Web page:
Historic climate moment keeps photographer going back behind the fire lines
Freelance photographer Christian Monterrosa arrived at South Lake Tahoe during a mass evacuation from the tourist town earlier this week — cars idling on the few roads out, weary faces peering into brown skies.
But he said the surreal part of covering the Caldor Fire was then heading in the opposite direction of the exodus, to document the uncertain fate of everything that those tens of thousands of people left behind.
Monterrosa has trained to cover fires, suiting up in safety gear on assignment and even taking a three-month wildland firefighting course to learn fire suppression techniques so he could better understand what he sees through his lens. But the relentlessness of this fire season has taken its toll.
“In the past fire seasons, I'll have a week or two before another fire springs up, and it's usually not like a major national story,” he said. “This one felt different, because I had just spent like 10 days at the Dixie Fire … It's basically like you can't escape it, right? I'm going to different parts of the state and it's still burning here, too.”
Behind the fire lines where few people go, some days are smokier than others. Firefighters can be calm and collected. But he also witnessed shock and disbelief earlier this week when crews that were trying to keep the flames above Highway 50 heard over the radio that it had leaped to the other side of Highway 89 a few miles away.
“The new firefighters that showed up there were just very confused,” Monterrosa said. “Everyone was like, ‘How did this happen? Like, this is crazy. Like, we don't see stuff like this. Like, this fire behavior’s unheard of.’”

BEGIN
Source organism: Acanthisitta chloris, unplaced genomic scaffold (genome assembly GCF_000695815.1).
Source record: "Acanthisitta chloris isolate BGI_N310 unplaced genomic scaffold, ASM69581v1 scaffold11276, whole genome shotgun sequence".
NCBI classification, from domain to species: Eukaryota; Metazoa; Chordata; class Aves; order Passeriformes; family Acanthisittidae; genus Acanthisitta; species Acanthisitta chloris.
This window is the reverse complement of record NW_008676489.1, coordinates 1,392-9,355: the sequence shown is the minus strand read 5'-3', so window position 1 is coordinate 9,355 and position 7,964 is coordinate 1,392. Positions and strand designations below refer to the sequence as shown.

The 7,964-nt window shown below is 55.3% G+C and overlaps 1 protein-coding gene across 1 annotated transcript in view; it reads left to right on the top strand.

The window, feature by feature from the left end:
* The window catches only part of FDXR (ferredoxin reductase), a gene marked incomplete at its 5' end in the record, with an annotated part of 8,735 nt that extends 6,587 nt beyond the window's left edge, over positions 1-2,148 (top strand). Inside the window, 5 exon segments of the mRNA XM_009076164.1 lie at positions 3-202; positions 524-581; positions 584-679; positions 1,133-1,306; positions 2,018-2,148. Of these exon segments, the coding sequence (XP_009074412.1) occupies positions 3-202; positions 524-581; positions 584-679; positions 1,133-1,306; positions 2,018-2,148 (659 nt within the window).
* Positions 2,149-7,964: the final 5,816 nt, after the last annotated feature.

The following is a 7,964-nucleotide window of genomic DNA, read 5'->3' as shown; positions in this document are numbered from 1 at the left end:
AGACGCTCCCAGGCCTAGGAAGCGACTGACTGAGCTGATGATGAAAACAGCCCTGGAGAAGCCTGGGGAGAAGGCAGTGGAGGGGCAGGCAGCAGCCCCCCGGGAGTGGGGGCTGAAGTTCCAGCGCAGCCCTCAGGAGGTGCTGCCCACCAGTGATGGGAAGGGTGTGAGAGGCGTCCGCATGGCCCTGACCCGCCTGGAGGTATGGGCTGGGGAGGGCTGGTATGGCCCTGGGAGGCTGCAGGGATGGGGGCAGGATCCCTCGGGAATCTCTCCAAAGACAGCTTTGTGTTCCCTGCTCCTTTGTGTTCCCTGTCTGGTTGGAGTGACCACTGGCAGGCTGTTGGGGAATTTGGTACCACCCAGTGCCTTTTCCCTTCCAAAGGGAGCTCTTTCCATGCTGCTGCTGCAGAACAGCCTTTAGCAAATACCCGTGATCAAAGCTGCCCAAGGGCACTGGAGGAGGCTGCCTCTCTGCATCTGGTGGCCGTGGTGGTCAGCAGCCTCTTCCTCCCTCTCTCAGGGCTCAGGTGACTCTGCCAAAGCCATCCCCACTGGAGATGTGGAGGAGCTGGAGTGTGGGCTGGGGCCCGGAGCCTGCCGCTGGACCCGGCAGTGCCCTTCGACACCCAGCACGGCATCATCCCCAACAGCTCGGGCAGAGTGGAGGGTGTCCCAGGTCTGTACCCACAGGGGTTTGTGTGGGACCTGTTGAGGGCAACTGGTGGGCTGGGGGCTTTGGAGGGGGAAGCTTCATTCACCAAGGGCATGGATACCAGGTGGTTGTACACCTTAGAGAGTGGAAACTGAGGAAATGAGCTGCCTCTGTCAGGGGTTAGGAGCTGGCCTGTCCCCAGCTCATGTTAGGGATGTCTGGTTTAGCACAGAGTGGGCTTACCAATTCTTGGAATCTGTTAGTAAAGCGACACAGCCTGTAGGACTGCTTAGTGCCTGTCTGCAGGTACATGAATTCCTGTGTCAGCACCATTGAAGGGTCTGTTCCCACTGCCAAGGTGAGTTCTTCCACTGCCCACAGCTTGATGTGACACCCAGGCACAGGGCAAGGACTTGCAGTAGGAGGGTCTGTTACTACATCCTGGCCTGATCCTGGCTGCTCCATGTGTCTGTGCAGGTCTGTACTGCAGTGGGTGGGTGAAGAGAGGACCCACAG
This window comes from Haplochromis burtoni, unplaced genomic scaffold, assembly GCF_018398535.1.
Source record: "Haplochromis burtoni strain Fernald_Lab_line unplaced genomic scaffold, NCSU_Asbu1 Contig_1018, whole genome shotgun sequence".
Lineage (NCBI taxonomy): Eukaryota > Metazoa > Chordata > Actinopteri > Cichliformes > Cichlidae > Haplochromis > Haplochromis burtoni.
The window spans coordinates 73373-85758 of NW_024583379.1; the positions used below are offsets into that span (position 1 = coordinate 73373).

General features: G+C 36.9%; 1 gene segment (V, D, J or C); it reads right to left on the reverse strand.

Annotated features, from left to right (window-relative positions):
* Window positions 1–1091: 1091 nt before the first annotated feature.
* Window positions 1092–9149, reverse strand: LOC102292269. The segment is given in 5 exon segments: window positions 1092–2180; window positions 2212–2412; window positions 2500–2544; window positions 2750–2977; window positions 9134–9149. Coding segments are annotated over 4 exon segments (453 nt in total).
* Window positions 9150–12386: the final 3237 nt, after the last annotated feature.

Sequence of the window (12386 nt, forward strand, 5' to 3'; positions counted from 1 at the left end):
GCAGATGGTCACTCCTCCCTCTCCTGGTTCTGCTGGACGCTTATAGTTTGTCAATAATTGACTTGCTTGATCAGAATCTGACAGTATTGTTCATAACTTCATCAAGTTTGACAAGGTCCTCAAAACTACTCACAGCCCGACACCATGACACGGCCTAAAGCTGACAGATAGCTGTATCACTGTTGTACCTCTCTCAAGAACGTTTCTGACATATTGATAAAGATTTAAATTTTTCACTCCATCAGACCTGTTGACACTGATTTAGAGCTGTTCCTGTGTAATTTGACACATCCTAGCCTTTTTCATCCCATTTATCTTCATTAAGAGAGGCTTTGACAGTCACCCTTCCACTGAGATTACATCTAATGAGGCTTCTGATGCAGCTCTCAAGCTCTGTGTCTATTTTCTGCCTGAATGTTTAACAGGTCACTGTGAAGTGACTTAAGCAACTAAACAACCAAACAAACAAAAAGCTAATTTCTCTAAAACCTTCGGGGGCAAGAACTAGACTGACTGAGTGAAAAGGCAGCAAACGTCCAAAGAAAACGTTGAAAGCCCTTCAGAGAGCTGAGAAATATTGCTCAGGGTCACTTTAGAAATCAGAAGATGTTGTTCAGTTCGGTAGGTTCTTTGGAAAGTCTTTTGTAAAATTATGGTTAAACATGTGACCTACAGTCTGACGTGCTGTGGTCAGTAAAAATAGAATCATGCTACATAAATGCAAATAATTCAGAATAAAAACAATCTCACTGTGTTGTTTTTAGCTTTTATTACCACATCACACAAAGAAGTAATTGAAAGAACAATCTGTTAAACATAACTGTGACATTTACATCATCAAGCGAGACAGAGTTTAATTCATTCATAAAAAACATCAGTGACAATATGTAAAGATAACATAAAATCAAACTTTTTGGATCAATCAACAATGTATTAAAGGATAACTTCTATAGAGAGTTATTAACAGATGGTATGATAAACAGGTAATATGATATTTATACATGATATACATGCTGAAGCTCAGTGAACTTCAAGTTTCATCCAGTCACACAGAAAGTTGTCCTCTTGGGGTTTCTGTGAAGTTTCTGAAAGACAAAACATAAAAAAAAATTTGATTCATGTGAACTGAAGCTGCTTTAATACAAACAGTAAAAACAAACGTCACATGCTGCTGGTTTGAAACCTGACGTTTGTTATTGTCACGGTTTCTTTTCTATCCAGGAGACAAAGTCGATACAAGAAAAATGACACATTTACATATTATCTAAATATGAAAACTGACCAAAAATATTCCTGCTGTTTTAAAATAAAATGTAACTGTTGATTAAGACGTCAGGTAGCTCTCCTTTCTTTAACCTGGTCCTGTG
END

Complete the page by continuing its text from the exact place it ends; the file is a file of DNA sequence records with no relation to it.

Of the photos he captured while on assignment for The Nevada Independent, one that stands out to Monterrosa is of a deserted motel with its “no vacancy” sign. It struck him as a contradiction, suspended above an empty parking lot, but also as an omen.
“The word vacancy, sort of, is a foretelling as to where we're headed with these fires and this problem of this climate crisis that we're seeing,” he said. “There will be a time in which there will be vacancy, and there will be emptiness everywhere, because ... all of these places will become uninhabitable.”
Monterrosa said the work of photographing fire — and people fleeing for their lives — is physically and emotionally taxing. At the same time, he said he’s feeling even more motivated to cover these disasters, to document what he knows is a historic time for the environment, a turning point for the inhabitants and economy of Lake Tahoe.
Along with his camera gear, he carries a fire shelter. It’s an aluminized tent that can be deployed if flames suddenly overtake, and it offers a last hope to the person huddled inside that they’ll make it through the blazing temperatures alive.
He said the gear offers a sense of security, in one way. But it also raises the questions of, “Oh my God, what am I doing here? … What am I doing with my life?”
“I really try not to think about the day, if that day ever comes, where I have to use it,” he said. “But it is scary to think that … the chances of that day coming are increasing year by year because I'm spending more and more time at these fires.”
Below are some of Monterrosa's photos of the Caldor Fire.